Congresswoman Alexandria Ocasio-Cortez
Credit: M Bali/Flickr

I could write a long list of the many bitter disappointments from Election Day and what they will mean for the future, but that would be an unjustifiable downer in light of all of the good things that happened. So, instead, I will ignore the catastrophic bloodbath in the U.S. Senate or the big disappointments in some of the governor’s races. I won’t harp on the House seats we almost won, but did not. I will instead give you a list of fifty happy occurrences. This isn’t a comprehensive list and the votes are still being counted, so no list could be complete. Hopefully, it will put a smile on your face.

1. The Democrats will take control of the U.S. House of Representatives next year for the first time since January 2011.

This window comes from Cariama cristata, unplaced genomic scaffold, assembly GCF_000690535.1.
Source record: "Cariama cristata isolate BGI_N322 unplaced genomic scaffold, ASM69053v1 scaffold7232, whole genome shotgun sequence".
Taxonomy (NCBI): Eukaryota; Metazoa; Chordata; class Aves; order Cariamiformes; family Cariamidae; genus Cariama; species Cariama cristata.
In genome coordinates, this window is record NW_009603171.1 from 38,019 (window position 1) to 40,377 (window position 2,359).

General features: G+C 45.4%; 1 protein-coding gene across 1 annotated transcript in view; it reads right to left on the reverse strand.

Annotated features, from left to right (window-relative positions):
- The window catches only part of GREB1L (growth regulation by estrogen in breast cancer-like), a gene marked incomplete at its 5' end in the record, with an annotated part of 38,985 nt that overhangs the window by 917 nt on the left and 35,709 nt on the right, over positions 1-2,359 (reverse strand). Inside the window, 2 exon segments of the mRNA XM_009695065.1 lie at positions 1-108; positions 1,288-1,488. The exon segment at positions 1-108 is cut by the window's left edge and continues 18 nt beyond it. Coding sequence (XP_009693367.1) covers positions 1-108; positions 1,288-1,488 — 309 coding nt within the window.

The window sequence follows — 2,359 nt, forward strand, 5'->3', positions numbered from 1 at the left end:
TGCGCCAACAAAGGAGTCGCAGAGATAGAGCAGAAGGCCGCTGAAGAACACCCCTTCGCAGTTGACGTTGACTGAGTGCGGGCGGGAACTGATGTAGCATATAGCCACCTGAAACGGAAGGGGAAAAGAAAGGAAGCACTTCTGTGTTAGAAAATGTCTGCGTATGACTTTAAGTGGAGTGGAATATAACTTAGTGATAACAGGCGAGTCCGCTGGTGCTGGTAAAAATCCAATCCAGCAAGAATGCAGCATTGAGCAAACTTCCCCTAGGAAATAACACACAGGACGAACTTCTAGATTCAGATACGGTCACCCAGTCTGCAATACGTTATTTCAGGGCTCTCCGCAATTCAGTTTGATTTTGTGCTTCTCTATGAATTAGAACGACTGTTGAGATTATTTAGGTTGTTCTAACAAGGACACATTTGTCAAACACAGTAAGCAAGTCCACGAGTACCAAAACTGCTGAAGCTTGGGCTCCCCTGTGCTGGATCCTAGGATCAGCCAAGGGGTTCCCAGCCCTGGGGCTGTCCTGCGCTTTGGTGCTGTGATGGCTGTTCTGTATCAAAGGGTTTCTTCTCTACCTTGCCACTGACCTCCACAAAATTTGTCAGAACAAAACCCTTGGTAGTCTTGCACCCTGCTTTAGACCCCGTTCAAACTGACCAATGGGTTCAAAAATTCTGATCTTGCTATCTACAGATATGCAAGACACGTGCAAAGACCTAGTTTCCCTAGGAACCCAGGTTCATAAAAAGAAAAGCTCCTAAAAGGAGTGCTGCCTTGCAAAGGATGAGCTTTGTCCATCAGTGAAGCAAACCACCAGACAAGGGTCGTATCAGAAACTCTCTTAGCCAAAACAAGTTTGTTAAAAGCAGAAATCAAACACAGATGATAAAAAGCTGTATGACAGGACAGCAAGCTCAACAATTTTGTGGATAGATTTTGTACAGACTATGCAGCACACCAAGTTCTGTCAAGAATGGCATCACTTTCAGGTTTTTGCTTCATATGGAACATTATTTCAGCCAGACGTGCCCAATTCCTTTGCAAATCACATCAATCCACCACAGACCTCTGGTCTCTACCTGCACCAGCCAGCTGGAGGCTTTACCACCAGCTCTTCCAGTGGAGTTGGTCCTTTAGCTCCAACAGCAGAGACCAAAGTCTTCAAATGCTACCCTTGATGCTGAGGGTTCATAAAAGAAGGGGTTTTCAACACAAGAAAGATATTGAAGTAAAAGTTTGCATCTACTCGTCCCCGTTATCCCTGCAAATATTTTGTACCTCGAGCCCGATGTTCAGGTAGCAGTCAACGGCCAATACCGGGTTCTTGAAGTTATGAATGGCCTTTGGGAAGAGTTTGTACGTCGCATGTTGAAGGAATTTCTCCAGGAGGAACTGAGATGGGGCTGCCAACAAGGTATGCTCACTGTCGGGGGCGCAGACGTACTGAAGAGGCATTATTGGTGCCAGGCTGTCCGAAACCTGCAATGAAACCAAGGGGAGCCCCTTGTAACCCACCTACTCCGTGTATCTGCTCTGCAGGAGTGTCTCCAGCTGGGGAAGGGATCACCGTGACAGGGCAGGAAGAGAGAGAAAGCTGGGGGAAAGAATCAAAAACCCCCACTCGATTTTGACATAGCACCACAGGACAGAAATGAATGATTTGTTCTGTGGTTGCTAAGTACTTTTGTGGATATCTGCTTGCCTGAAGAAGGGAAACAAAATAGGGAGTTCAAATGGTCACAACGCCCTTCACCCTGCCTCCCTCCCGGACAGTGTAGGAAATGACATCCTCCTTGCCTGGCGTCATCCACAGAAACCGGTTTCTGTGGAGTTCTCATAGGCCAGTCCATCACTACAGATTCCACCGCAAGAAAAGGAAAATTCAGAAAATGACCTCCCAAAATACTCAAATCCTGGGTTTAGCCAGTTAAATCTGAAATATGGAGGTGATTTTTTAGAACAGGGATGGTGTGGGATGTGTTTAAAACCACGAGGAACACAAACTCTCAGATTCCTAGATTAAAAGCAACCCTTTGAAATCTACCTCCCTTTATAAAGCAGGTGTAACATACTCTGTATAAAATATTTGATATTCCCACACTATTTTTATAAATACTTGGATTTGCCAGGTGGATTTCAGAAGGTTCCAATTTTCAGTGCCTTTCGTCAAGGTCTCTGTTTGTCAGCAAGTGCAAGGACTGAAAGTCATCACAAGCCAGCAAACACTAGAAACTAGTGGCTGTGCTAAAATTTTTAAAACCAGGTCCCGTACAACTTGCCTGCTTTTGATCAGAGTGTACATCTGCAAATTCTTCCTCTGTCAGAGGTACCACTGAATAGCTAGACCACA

2. The Democrats flipped the House and Senate in New Hampshire, and the Senate in Colorado, Maine, and New York.
3. The Democrats won the Trifecta (controlling the governor’s office and both chambers of the legislature) in Colorado, Illinois, Maine, New Mexico, Nevada, and New York. In Oregon and Nevada, they won supermajorities in both chambers.
4. The Republicans lost their Trifectas in Kansas and Michigan.
5. The Republicans lost their supermajorities in the North Carolina legislature.
6. The deep red states of Idaho, Utah, and Nebraska used the ballot to expand Medicaid.
7. Florida voted to restore felons’ voter rights.
8. Paul LePage’s reign of terror in Maine came to a decisive end with the election of Democrat Janet Mills as the new governor.
9. Wisconsin Governor Scott Walker was denied a third term in office when he lost to Democrat Tony Evers.
10. Democrat Tom Wolf was decisively reelected as governor of Pennsylvania.
11. Gretchen Whitmer was elected governor of Michigan, flipping control to the Democrats.
12. Democrat J.B. Pritzker trounced Governor Bruce Rauner of Illinois, flipping control to the Democrats.
13. Democrat Tim Walz was elected governor of Minnesota.
14. The loathsome Kris Kobach was defeated in the Kansas governor’s race by Democrat Laura Kelly.
15. Democrat Jared Polis, who is openly gay, was elected governor of Colorado.